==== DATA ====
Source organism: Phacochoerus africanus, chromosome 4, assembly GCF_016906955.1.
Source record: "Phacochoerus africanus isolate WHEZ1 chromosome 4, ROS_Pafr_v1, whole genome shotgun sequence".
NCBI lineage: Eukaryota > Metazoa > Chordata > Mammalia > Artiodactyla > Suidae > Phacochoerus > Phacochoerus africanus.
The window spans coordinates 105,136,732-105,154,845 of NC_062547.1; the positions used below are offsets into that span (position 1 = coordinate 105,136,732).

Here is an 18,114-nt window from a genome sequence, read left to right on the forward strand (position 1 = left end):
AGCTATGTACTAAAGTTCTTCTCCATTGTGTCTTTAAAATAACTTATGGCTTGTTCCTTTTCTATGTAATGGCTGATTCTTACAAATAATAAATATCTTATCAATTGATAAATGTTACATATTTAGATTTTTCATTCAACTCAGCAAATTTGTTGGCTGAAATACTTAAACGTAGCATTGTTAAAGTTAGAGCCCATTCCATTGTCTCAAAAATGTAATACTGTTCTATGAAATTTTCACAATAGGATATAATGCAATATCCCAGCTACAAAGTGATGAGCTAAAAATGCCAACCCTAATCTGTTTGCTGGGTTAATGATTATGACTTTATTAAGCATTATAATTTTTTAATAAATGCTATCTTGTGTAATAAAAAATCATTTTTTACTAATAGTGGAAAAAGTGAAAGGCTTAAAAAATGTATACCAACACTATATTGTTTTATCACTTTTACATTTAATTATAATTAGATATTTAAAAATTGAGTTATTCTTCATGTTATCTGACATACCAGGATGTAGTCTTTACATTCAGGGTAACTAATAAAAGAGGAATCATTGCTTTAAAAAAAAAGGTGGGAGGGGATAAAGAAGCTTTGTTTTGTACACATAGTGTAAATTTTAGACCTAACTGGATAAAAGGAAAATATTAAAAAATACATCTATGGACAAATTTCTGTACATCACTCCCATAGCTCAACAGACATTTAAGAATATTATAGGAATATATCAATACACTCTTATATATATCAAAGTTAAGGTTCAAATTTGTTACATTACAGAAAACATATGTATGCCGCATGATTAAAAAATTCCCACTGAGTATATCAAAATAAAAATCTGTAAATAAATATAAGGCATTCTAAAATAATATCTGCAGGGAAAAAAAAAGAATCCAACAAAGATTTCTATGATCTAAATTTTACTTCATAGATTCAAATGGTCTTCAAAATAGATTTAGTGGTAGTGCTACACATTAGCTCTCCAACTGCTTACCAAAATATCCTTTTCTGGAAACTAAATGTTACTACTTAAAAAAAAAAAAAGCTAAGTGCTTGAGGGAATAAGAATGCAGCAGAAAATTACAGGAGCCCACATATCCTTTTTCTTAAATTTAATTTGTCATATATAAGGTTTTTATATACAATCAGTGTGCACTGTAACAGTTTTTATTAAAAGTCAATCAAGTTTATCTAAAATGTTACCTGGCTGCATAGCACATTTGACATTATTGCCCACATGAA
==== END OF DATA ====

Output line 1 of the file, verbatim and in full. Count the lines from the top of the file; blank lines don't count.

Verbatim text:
Source organism: Phacochoerus africanus, chromosome 4, assembly GCF_016906955.1.